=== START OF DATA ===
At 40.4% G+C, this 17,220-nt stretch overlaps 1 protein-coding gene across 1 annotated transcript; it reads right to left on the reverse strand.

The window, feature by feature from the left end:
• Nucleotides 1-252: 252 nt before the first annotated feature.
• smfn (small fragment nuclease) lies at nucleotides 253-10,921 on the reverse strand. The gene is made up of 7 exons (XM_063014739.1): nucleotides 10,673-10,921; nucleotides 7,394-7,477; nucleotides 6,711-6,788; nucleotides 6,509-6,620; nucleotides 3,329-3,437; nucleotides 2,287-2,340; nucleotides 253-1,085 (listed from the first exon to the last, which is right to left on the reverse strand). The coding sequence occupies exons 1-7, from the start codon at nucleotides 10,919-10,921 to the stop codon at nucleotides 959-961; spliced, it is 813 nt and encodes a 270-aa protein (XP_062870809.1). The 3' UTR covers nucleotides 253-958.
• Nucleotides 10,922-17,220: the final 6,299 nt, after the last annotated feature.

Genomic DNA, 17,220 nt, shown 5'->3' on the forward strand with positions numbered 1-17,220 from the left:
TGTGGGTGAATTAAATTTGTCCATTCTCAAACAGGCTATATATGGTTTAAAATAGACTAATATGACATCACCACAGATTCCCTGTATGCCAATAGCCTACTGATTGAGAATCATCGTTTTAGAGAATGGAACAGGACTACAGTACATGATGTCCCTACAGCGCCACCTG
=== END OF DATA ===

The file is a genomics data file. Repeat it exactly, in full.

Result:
At 40.4% G+C, this 17,220-nt stretch overlaps 1 protein-coding gene across 1 annotated transcript; it reads right to left on the reverse strand.

The window, feature by feature from the left end:
• Nucleotides 1-252: 252 nt before the first annotated feature.
• smfn (small fragment nuclease) lies at nucleotides 253-10,921 on the reverse strand. The gene is made up of 7 exons (XM_063014739.1): nucleotides 10,673-10,921; nucleotides 7,394-7,477; nucleotides 6,711-6,788; nucleotides 6,509-6,620; nucleotides 3,329-3,437; nucleotides 2,287-2,340; nucleotides 253-1,085 (listed from the first exon to the last, which is right to left on the reverse strand). The coding sequence occupies exons 1-7, from the start codon at nucleotides 10,919-10,921 to the stop codon at nucleotides 959-961; spliced, it is 813 nt and encodes a 270-aa protein (XP_062870809.1). The 3' UTR covers nucleotides 253-958.
• Nucleotides 10,922-17,220: the final 6,299 nt, after the last annotated feature.

Genomic DNA, 17,220 nt, shown 5'->3' on the forward strand with positions numbered 1-17,220 from the left:
TGTGGGTGAATTAAATTTGTCCATTCTCAAACAGGCTATATATGGTTTAAAATAGACTAATATGACATCACCACAGATTCCCTGTATGCCAATAGCCTACTGATTGAGAATCATCGTTTTAGAGAATGGAACAGGACTACAGTACATGATGTCCCTACAGCGCCACCTG